Answers to these questions will reveal facility’s readiness

The Association for Professionals in Infection Control and Epidemiology in Washington, DC, has issued a bioterrorism/disaster preparedness checklist for infection control professionals to assess their facility’s readiness. The checklist includes the following key questions:

Identification of authorized personnel

A. Is there an individual designated as a disaster coordinator on a 24-hour-per-day basis?

B. Has the hospital/health care facility designated a medical commander who will be responsible for the hospital’s medical responses during the time the plan is activated?

C. Have other key position holders who have a role in disaster management been identified?

Response

A. Has the hospital/health care facility developed internal plans for internal emergencies?

B. Has the hospital/health care facility developed internal plans to respond to an external disaster? Does this plan indicate how the hospital will respond to an abnormally large influx of patients?

C. Has the hospital/health care facility developed plans indicating how the hospital will be able to supply resources and personnel in response to an external disaster?

D. Have provisions been made for activating a hospital disaster medical team in response to both internal and external disasters?

E. Does the plan include procedures for incorporating and managing volunteers and unexpected medical services responders who want to help?

F. Has each department developed standard operating procedures to reflect how the department will continue to provide services in a timely and 24-hour manner?

G. In the Emergency Department (ED) section of the plan, are the following detailed?

  1. Is there a separate entry to the ED for contaminated patients?
  2. Is there a dedicated facility, area, or portable device for decontamination?
  3. Is there a hot and cold water supply to the decontamination area?
  4. Can water runoff from the decontamination area be contained?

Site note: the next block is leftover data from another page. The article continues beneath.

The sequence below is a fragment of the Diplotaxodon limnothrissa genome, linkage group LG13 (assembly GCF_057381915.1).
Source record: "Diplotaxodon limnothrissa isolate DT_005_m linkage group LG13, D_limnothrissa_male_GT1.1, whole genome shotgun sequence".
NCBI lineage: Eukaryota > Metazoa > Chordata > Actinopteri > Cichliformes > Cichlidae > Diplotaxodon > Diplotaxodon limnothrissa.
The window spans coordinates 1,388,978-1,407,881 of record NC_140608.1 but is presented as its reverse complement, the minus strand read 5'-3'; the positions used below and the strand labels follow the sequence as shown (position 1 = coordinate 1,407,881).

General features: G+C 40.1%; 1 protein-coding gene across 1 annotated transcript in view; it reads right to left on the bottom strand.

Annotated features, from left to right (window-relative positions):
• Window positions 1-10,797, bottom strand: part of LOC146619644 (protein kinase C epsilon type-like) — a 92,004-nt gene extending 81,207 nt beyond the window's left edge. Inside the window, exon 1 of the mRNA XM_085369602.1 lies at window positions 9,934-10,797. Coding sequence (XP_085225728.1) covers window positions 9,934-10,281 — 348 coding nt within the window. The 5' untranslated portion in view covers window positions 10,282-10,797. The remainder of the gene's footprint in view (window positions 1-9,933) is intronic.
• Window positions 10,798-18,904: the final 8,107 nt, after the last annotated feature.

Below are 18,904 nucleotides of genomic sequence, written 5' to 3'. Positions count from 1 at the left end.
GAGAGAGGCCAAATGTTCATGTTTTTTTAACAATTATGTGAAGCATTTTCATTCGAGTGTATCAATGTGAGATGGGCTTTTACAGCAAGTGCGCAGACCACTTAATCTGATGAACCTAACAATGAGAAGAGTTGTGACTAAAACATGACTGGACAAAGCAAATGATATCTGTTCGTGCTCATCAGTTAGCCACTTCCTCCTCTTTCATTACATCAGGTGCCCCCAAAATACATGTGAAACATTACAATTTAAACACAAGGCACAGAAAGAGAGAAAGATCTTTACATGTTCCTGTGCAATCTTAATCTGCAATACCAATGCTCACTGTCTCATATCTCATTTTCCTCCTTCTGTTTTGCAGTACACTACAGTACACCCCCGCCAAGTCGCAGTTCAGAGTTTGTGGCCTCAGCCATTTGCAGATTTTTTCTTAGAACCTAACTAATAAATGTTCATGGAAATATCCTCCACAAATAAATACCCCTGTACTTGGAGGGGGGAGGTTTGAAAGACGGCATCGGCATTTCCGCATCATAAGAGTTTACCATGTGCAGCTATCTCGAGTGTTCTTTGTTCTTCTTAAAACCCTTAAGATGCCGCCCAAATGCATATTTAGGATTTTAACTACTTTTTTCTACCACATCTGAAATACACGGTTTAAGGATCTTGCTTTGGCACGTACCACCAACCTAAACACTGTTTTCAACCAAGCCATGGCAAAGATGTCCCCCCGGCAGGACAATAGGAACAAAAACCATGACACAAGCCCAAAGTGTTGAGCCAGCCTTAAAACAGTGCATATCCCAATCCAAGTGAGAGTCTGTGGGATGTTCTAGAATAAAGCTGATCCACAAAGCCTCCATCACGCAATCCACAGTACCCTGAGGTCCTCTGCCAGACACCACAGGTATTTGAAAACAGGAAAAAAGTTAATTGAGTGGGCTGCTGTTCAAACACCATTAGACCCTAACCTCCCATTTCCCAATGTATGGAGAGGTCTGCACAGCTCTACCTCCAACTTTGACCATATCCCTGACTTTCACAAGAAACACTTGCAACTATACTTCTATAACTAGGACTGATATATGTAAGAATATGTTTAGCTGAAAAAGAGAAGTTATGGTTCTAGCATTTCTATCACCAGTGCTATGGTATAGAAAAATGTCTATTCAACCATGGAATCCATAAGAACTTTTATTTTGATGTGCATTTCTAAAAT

5. Can the ventilation system in the ED be isolated from the rest of the facility?
  6. Is a communication method established within the ED so communication can be established and maintained with the local emergency medical services agencies, Emergency Management Agency, Federal Bureau of Investigation, and the local health department?

Reception of casualties and victims

A. Is there a precise plan of action whereby at short notice, multiple casualties can be received and: identified; triaged; registered; treated in designated treatment areas; admitted or transferred; transported as needed

B. In the confirmation notification of a disaster, does the plan provide for:

  1. Clearance of all nonemergency patients and visitors from the ED
  2. Cancellation of all elective admissions and elective surgery
  3. Determination of rapidly available or open beds
  4. Determination of space that can be converted to patient care areas
  5. Determination of number of patients who can be transferred or discharged

C. Has provision been made to secure traffic access to the ED and control the access to allow timely ambulance turnaround?

D. Is the receiving and sorting area accessible and in close proximity to the areas of the hospital in which definitive care will be given?

E. Is the reception area equipped with portable auxiliary power for illumination and other electrical equipment, or can power be supplied from hospital emergency power (generator) circuits?

F. Does the reception area allow for retention, segregation, and processing of incoming casualties?

G. Are sufficient equipment, supplies, and apparatus available, in an organized manner, to permit prompt and efficient casualty movement?

H. Can radiological monitors and radiation detection instruments be assigned to the area, if required?

I. Has provision been made for a large influx of casualties to include such factors as:

  1. Bed arrangements
  2. Personnel requirements
  3. Extra resources such as interpretive services, linen, pharmaceutical needs, dressings, etc.

J. Are the medical records and admission departments organized to handle an influx of casualties?

K. Is there a system for retention and safekeeping of personal items removed from casualties?

L. Is there a plan to segregate/isolate disaster victims from the rest of the hospital if those victims are contaminated (e.g. hazardous materials)?

(Editor’s note: The complete APIC checklist and other bioterrorism materials are available at www.apic.org/bioterror/.)